Communications throughout speak humbly or humorously but authoritatively about the resourcefulness and knowledge of real farmers.

Environmental graphics throughout the entire store further support the story of the brand, seeking to convey respect for the land and those who farm it by using imagery and iconography of farms with reverence and authenticity. Each area/department and category is identified through the language of farming, farmers and farms instead of traditional grocery names. The tonality of the environment is focused on attention to detail, craft and an honest day’s work. Communications throughout speak humbly or humorously but authoritatively about the resourcefulness and knowledge of real farmers. Shook Kelley set the tone for communications language in the store experience in order to share the knowledge of farmers and engage in a food conversation, especially through farm-inspired idioms, uniquely farmed product stories and farmer/producer information. Graphics create a distinctly forward-looking and modern interpretation of farm iconography, rather than a rustic or hokey nostalgic approach. Colors are inspired by farms and landscapes, but with a more vibrant, fresh take.

The Harvest Market prototype store opened in October of 2016. The store’s opening and build-up resulted in an enormous amount of local media attention, as well as attracting thousands of followers on social media—all before the doors even opened. Stay tuned for news about what comes next for this new brand. One key next step will be to roll the brand out to other locations, a design challenge that requires right-sizing the bold statement of the first flagship store in Champaign for other communities.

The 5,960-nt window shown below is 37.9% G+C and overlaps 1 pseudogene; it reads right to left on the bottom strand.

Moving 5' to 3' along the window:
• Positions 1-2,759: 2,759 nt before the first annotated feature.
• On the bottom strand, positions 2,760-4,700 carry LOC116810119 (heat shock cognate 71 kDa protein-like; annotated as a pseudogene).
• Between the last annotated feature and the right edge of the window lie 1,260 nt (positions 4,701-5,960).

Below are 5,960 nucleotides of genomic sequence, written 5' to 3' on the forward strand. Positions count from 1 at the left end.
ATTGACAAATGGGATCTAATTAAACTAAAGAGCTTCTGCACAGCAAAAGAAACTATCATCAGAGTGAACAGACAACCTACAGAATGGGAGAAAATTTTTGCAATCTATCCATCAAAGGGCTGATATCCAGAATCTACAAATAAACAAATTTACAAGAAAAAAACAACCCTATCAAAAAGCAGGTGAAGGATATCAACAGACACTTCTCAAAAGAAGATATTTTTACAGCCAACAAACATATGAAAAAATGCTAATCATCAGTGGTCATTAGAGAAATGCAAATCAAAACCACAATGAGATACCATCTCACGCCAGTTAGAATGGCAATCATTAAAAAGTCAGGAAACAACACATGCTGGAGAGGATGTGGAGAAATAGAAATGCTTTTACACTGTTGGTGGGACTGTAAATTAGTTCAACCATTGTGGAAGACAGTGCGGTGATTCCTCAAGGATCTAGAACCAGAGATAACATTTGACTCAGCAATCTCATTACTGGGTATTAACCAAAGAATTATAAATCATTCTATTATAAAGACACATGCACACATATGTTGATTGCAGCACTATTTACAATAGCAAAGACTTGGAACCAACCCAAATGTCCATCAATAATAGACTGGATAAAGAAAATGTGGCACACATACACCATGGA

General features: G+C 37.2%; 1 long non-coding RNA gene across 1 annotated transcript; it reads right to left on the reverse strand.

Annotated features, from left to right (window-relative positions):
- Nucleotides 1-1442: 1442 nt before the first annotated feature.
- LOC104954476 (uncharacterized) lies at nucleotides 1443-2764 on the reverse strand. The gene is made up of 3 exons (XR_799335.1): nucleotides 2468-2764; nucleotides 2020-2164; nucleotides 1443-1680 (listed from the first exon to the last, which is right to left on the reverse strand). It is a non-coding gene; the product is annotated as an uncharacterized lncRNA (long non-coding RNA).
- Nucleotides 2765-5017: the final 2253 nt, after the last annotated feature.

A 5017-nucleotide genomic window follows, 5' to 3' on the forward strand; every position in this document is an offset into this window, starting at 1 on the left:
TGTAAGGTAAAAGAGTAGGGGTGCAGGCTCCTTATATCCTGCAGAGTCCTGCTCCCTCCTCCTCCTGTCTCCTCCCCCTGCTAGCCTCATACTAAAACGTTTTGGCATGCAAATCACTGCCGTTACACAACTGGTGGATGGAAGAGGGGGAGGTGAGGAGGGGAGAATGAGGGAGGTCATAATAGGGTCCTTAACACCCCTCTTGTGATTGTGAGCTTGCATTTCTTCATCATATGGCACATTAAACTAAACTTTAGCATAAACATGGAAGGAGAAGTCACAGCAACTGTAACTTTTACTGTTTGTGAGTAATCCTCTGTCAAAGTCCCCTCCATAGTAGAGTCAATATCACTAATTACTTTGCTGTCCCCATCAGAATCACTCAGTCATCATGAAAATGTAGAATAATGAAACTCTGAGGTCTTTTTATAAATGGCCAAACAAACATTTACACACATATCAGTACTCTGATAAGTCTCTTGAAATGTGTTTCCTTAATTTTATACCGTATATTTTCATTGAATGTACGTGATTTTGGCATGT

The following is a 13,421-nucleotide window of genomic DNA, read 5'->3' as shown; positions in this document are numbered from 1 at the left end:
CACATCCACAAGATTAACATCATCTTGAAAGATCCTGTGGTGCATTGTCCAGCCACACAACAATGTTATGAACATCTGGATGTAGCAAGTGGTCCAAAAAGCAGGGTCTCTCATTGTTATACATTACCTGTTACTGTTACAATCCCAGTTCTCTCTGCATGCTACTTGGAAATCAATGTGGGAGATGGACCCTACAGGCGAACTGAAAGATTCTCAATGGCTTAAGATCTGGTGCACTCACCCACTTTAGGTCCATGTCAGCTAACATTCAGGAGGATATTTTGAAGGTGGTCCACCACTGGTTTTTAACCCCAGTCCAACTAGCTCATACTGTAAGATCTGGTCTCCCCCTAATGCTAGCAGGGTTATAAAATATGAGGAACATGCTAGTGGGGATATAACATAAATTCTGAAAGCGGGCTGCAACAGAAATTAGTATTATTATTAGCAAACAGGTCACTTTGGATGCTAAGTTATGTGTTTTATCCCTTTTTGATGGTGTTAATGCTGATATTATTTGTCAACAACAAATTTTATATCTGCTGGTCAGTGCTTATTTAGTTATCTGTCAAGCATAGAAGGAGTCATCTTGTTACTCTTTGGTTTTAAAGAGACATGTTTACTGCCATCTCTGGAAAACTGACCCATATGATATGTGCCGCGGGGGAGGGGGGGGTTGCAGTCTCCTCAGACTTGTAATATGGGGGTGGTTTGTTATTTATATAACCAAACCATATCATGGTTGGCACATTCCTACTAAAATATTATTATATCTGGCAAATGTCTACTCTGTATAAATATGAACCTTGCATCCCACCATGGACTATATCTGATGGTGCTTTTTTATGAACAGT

But even before initial sales figures arrived, NFI reported that their internal culture is on fire with the idea and the mission of what Harvest Market wants to accomplish. From the outset, NFI wanted the Harvest Market team to be as energized and engaged as the employee teams that they saw at their Ace Hardware stores. They recognized that those Ace employees were people who loved fixing home problems and solving home improvement challenges. They asked, how could we create or tap into the same kind of passion that people have for food, and then pass that on to the customer? The Harvest Market store set the stage, and the strategy work helps explain their roles and the plot of the story. From there, the team has already picked up the beat and figured out how to express the brand in unique and unexpected ways.

In the words of Rich Niemann Jr, President and CEO of NFI, “Harvest Market is not just a new store or brand, it’s a mission.” Harvest Market is about connecting real people and real food.

At its core, Harvest Market values farmers, a cause that most Midwesterners can get behind. In the age of giant corporate factory farms and all of the criticisms that have taken aim at “Big Food” (some warranted, some unfair), most Americans have lost sight of what makes farming, agriculture and food production special. In fact, many cannot even tell you what an asparagus plant actually looks like or how ranchers raise cows. And at the same time, America has never been more obsessed with all things food culture, though a lot of that interest seems to be focused on cutting-edge restaurants and cooking show competitions. Harvest Market responds to both of these meaningful social currents.

Harvest Market is simultaneously nostalgic and forward-looking. It pays homage to the heritage of the farmer while also exploring high-quality innovations in new food products, flavors and meal inspirations. That careful balance of identity is what generates Harvest Market’s power to convene, and it’s drawing crowds of people to this new place.